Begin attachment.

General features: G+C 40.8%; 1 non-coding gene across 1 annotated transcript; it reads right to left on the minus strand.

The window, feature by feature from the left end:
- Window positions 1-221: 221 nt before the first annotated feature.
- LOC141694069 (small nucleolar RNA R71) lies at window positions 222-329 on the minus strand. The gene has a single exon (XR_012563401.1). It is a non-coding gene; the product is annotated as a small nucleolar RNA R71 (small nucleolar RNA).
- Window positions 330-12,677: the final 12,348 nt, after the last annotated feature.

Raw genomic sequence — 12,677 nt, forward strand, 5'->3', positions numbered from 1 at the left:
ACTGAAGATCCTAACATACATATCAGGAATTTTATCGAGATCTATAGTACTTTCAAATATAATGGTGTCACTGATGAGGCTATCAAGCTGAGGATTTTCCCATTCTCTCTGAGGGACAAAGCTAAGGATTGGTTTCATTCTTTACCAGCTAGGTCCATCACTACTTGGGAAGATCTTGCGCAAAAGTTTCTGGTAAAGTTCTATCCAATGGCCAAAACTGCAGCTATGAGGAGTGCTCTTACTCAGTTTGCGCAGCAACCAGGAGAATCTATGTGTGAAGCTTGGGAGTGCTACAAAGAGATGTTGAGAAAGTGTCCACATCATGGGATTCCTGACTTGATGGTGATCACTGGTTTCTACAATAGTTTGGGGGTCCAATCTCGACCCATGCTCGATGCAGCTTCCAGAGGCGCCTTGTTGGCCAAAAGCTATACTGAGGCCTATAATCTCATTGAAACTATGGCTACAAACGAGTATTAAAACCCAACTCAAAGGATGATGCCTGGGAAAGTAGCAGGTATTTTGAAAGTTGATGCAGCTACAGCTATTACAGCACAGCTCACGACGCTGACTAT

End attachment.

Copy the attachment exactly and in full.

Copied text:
General features: G+C 40.8%; 1 non-coding gene across 1 annotated transcript; it reads right to left on the minus strand.

The window, feature by feature from the left end:
- Window positions 1-221: 221 nt before the first annotated feature.
- LOC141694069 (small nucleolar RNA R71) lies at window positions 222-329 on the minus strand. The gene has a single exon (XR_012563401.1). It is a non-coding gene; the product is annotated as a small nucleolar RNA R71 (small nucleolar RNA).
- Window positions 330-12,677: the final 12,348 nt, after the last annotated feature.

Raw genomic sequence — 12,677 nt, forward strand, 5'->3', positions numbered from 1 at the left:
ACTGAAGATCCTAACATACATATCAGGAATTTTATCGAGATCTATAGTACTTTCAAATATAATGGTGTCACTGATGAGGCTATCAAGCTGAGGATTTTCCCATTCTCTCTGAGGGACAAAGCTAAGGATTGGTTTCATTCTTTACCAGCTAGGTCCATCACTACTTGGGAAGATCTTGCGCAAAAGTTTCTGGTAAAGTTCTATCCAATGGCCAAAACTGCAGCTATGAGGAGTGCTCTTACTCAGTTTGCGCAGCAACCAGGAGAATCTATGTGTGAAGCTTGGGAGTGCTACAAAGAGATGTTGAGAAAGTGTCCACATCATGGGATTCCTGACTTGATGGTGATCACTGGTTTCTACAATAGTTTGGGGGTCCAATCTCGACCCATGCTCGATGCAGCTTCCAGAGGCGCCTTGTTGGCCAAAAGCTATACTGAGGCCTATAATCTCATTGAAACTATGGCTACAAACGAGTATTAAAACCCAACTCAAAGGATGATGCCTGGGAAAGTAGCAGGTATTTTGAAAGTTGATGCAGCTACAGCTATTACAGCACAGCTCACGACGCTGACTAT